Sporting a seriously-treacherous butcher’s knife, only then would the crowd part just long enough for them to hack off a slab of smoked bacon, wrap it in butcher-paper, and send you on your way. Once I was lucky to escape (alive), I went back to the house and wolfed down a plate of Kig ha Farz…then immediately had seconds, giving little to the thought that in just a few hours I’d have to don a swimsuit to return to the beach.
And the little French swimsuits leave no room for imagination, or expansion, caused by too much Kig ha Farz and lard.

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Surely the most well-known take-away treats in Brittany are crêpes, which are impossible to avoid no matter where you go. I woke extra-early one morning to scour a local Vide-Grenier (similar to a flea market, but more like a large, free-form garage sale.) There I scored a stack sumptuous, unused vintage French linen sheets (for about the price of one French linen pillowcase in the US) from a rather nasty woman…an encounter which would make a visit to the oral surgeon seem pleasurable.

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Thankfully there were dilligent crêpemakers there, swirling the eggy batter over the hot griddle, dotting them with salty butter and a dusting of crunchy sugar, passing off the warm, folded crêpes to hungry and beat-upon shoppers….aka: moi!.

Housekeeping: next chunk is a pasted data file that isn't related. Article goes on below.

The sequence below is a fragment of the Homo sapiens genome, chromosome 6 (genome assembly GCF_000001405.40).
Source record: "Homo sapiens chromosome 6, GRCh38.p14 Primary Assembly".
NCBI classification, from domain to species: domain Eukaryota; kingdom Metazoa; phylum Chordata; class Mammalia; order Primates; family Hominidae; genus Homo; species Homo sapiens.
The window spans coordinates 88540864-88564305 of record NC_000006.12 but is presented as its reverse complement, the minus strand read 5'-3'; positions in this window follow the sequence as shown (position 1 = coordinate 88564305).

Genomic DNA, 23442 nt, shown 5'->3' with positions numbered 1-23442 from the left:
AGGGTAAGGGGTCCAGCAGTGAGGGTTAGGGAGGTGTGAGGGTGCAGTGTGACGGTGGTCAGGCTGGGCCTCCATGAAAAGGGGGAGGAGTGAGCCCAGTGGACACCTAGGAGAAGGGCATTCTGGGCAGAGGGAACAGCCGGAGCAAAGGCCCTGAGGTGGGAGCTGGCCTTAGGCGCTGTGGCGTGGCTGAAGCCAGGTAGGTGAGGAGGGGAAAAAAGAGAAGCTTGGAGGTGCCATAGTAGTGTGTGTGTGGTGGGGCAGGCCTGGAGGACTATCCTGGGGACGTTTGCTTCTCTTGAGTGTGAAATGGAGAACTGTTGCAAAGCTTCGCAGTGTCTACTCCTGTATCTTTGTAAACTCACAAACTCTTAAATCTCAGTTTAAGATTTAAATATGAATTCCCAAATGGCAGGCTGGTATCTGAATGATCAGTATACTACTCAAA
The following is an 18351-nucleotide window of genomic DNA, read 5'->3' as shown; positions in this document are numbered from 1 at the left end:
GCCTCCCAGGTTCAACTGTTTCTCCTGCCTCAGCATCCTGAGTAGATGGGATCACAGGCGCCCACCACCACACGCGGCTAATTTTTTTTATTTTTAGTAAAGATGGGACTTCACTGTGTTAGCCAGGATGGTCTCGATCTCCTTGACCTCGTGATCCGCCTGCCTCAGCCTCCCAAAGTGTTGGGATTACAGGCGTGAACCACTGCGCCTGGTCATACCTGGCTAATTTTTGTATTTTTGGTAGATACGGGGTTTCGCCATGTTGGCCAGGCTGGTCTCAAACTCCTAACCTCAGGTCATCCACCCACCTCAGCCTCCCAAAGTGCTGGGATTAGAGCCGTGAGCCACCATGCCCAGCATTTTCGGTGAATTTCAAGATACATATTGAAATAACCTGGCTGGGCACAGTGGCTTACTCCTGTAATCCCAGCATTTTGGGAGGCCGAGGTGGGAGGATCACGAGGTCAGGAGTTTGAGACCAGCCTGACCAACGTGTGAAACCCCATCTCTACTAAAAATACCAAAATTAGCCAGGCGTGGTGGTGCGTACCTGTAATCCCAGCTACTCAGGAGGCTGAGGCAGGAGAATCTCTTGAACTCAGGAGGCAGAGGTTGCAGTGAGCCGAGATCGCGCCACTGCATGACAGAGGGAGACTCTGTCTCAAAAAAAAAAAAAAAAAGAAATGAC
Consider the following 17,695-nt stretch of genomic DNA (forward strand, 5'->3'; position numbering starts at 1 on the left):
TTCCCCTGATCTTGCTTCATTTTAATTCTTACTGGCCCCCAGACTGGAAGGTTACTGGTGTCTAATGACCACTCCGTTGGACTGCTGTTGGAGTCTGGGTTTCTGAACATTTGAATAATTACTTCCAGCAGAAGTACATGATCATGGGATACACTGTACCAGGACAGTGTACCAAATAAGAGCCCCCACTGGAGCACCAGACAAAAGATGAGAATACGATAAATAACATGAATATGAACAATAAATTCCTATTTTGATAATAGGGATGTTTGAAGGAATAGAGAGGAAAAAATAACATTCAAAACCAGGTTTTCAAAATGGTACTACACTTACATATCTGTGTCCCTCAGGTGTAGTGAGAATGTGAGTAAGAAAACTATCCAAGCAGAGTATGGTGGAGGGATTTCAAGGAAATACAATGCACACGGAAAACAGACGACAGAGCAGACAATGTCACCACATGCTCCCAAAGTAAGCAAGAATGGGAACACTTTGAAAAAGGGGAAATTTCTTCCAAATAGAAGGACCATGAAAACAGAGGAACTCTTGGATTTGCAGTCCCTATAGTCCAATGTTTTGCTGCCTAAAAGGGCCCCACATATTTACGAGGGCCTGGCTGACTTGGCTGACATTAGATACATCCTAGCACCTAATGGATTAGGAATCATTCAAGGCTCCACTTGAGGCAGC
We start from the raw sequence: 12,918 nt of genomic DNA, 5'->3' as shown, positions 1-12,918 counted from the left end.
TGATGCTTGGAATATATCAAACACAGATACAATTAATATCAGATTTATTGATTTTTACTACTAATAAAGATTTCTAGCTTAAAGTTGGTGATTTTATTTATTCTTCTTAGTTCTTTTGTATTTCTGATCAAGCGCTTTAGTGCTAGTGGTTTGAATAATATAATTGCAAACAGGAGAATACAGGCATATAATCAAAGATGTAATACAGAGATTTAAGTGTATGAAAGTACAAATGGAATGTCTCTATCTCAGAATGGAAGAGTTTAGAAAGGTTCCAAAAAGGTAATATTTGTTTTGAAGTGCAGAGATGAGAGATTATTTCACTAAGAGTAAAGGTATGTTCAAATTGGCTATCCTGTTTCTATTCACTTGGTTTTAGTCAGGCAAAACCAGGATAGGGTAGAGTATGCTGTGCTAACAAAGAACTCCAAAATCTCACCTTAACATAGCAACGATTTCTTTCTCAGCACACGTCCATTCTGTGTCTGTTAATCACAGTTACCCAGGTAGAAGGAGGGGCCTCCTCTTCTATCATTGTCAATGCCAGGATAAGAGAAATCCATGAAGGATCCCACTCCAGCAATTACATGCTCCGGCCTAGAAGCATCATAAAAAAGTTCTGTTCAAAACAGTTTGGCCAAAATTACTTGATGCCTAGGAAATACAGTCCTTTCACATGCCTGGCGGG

Later in the day, it was back to the traiteur and to make a picnic for the beach.
It was a perfectly clear day, blue sky, delicious food and red wine…gentle waves lapping as I fell asleep in the warm sand…where I dreamed of many future nights, dozing away in my cozy bed between luxurious, hard-won linen sheets…with a big, round tummy…full of Kig ha Farz!

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Tonnard-Léost
Traiteur-Charcuterie Fine-Boucher
1, rue Général-Leclerc
Plouescat
Tel: 02 98 69 61 78

Recipe for Kig ha farz